"You can do a blog by the side of it, you can do some kind of social media feed by the side of it, but it's still always very difficult to explain actually what's going on at the moment."

For example, when a live news feed has to change to bring footage from a different new story which has just broken, broadcasters are in the position of being able to warn the audience and "navigate their viewers through the changing news agenda".

"But online you don't have the interface, if you like, between the viewers and the action," Brooks said. "They haven't got the translator if you like, the anchor in the studio who can navigate your way through it.

"So that's why we're finding, I think, that real breaking news, minute by minute, changing news isn't working as well for news publishers as it does for broadcasters, the news publishers much prefer an event like 'this is the Oscars red carpet' or 'this is the Pope's last appearance'."

In comparison, these events are scheduled and booked in advance, with the footage then still being live when the event takes place.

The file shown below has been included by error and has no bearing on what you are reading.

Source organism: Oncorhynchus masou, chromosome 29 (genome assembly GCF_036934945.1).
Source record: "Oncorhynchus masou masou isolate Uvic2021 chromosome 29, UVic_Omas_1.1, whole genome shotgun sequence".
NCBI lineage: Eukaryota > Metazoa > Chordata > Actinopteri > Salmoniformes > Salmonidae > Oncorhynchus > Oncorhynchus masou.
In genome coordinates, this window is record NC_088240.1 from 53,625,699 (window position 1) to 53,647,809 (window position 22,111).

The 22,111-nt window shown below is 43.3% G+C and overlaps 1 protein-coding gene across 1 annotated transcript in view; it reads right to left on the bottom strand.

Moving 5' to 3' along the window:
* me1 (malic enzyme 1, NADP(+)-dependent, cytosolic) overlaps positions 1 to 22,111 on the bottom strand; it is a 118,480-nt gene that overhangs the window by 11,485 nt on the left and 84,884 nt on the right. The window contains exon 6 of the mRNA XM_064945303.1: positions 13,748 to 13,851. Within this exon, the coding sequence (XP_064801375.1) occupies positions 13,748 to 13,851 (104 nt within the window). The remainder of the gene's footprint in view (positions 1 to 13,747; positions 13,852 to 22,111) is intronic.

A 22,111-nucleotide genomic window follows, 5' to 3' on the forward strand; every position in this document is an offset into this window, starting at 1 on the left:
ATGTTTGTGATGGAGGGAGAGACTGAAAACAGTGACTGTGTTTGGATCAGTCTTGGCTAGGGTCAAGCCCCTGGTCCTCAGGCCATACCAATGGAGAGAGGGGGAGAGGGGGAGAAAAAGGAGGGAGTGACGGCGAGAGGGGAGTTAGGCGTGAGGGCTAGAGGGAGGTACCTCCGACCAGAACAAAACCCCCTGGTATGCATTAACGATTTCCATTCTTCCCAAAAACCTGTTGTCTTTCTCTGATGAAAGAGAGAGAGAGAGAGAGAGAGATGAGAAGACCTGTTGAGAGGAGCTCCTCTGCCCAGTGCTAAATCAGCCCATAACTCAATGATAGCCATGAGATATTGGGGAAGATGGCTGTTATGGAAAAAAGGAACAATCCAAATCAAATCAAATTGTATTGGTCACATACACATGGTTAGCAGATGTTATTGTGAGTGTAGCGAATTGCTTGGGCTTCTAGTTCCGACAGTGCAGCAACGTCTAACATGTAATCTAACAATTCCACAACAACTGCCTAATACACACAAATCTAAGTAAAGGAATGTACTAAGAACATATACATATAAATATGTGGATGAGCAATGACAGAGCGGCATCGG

It's the conundrum of how do we protect the consumer's relationship with that screen, the viewer's relationship with that screen, but at the same time give as many signposts as we possibly can to what's actually going on?Sue Brooks, AP
Brooks said AP has looked at ways to try and help solve the issue of live breaking news feeds for online publishers, but in terms of the agency offering a voice over there is often a language barrier to consider as an agency which provides content worldwide.

"If we were going to voice over it in English then what about the Turkish, German, Japanese, Arabic audiences?" she said.

"We were thinking of doing some kind of ticker-tape equivalent of a voice over to see if that would help and we did that for the US elections, we were doing a constant update of the feed then in terms of text."

However she is confident in time the situation will "right itself", and that the direction this takes will be "driven by the consumer because the relationship you have with the screen, be it on a tablet or a PC, is very different to the relationship you have with your TV."